I did not know Brain Cannizzaro in life but I had the privilege of eulogizing him in death. Like so many firefighters on September 11, 2001, Brian died while trying to save others. With so many deaths occurring on that terrible day among firefighters and police officers, then-Mayor Rudy Giuliani could not attend all of the funerals in person. As such, he had members of his cabinet attend several of the funerals on his behalf. Brian's was the funeral I attended and spoke at in Staten Island.
Brian was just one month younger than me. He was born in December 1970. He died just a few blocks from me when the twin towers came down. As I spoke at his funeral, I could only imagine the pain his family must be going through. I knew then that it is unnatural for a parent to bury a child, a fact I understand even more having become a parent myself. Brian left behind his wife Jackie and son Christopher. A memorial fund was created in Brian's honor.
What I remember most about the eulogy was what I said about Brian's character as a firefighter. It was something Mayor Giuliani had spoken of at many firefighter funerals before:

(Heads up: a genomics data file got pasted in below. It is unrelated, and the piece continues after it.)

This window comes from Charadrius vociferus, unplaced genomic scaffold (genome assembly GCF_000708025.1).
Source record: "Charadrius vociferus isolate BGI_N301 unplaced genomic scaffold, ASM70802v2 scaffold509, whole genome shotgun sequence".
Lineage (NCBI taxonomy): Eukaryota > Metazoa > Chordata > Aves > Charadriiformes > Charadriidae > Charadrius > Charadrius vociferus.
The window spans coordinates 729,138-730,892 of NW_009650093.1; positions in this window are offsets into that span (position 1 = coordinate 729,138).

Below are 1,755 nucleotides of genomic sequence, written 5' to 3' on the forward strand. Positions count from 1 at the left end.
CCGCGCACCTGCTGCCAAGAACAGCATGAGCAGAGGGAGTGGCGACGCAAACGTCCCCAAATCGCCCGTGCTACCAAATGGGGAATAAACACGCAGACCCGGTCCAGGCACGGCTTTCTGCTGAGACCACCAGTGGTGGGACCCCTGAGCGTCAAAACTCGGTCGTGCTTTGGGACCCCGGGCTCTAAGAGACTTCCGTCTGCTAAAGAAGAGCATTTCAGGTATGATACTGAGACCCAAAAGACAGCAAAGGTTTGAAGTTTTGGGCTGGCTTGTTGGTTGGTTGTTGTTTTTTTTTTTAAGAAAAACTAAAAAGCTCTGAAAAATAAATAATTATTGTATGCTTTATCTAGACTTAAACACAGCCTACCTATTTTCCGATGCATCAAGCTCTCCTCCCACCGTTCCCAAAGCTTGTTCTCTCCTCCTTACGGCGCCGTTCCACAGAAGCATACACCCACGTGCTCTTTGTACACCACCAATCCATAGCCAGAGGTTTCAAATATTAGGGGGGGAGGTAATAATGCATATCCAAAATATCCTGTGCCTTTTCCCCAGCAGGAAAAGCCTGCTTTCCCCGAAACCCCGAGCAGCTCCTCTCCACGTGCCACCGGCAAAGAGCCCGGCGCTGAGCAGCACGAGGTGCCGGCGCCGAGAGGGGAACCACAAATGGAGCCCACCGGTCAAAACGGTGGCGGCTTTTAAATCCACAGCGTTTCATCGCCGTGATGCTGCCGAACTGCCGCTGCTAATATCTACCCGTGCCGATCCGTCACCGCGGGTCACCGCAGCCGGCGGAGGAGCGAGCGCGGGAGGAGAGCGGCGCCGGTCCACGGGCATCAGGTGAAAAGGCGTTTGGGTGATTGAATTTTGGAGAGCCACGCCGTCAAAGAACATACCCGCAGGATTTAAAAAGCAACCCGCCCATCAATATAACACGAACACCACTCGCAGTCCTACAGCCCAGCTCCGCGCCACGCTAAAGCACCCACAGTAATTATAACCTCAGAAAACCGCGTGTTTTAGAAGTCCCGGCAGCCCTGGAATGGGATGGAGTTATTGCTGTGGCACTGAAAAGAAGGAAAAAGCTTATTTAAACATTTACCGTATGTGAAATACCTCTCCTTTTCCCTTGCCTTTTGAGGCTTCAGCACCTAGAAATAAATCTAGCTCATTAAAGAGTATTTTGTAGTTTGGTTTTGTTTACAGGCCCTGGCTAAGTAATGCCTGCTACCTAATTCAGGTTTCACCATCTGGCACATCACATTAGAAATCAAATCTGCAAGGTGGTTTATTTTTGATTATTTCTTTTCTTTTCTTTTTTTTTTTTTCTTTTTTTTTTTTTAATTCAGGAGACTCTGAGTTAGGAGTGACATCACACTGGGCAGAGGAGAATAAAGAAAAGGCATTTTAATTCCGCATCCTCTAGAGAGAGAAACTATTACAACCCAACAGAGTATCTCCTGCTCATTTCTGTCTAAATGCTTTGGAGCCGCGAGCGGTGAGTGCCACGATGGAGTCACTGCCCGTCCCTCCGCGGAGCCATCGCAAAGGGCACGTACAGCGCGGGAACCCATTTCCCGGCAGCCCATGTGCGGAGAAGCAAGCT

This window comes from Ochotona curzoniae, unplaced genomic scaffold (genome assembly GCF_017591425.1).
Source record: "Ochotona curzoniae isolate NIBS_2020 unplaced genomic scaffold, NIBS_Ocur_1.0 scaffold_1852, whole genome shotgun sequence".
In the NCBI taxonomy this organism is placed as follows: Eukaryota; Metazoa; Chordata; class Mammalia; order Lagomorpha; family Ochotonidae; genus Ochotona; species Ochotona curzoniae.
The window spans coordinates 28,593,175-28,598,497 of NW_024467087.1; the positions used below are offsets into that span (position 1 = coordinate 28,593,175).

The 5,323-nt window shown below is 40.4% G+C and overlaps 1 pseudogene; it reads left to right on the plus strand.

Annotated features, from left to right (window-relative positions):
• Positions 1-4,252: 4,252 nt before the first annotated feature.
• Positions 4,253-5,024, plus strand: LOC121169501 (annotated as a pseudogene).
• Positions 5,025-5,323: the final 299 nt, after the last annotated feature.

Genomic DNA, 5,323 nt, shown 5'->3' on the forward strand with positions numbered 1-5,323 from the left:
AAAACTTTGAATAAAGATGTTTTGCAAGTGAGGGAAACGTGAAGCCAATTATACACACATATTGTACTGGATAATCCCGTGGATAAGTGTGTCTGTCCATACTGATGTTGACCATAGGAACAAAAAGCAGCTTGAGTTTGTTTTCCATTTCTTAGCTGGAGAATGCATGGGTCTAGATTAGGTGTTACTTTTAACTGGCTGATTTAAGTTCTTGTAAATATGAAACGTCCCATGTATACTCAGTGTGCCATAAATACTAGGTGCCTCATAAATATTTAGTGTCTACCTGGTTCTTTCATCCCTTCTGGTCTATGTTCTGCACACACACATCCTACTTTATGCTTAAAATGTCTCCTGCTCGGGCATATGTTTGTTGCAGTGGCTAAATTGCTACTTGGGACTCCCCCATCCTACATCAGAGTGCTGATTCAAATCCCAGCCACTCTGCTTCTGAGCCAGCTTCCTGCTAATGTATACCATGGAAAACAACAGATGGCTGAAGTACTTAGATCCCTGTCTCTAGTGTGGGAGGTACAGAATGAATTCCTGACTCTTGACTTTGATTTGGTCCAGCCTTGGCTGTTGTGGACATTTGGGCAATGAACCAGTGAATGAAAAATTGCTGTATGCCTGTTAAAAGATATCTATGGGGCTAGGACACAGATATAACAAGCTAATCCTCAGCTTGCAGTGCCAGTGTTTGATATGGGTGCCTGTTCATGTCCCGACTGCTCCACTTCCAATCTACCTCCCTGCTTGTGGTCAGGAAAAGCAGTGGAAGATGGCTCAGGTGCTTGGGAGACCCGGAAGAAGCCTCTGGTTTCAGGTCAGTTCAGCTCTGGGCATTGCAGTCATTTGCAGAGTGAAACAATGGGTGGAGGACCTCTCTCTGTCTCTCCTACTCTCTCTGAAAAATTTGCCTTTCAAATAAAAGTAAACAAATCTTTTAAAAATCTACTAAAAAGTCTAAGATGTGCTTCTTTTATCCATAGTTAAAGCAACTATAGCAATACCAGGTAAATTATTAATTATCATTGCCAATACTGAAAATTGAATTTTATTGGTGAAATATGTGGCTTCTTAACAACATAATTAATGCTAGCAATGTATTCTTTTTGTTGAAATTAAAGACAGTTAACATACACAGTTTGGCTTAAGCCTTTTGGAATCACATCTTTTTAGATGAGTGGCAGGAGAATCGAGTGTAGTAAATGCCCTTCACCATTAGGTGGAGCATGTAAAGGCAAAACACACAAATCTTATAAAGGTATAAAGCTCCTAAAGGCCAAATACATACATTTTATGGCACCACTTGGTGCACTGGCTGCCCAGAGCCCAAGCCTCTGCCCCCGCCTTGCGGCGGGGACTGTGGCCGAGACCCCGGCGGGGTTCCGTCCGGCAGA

Firefighters defy every basic human instinct when they rush into a burning building. As they search for victims, they do not ask what race or nationality you are, what religion you practice, or what income bracket you fall under. Rather, they act simply to save lives while risking their own. Their acts of bravery represent the best in us even if they must respond and often die as a result of the worst among humanity.
Brian Cannizzaro would have turned forty this year. His death reminds us all that those that perished on September 11, 2001 are not simply statistics in the worst act of terror in history. Each was a person with a history and life cut short. Had he lived, Brian and I may have never crossed paths, but I will never forget the honor of thanking him and his family for the sacrifice he made for us all.
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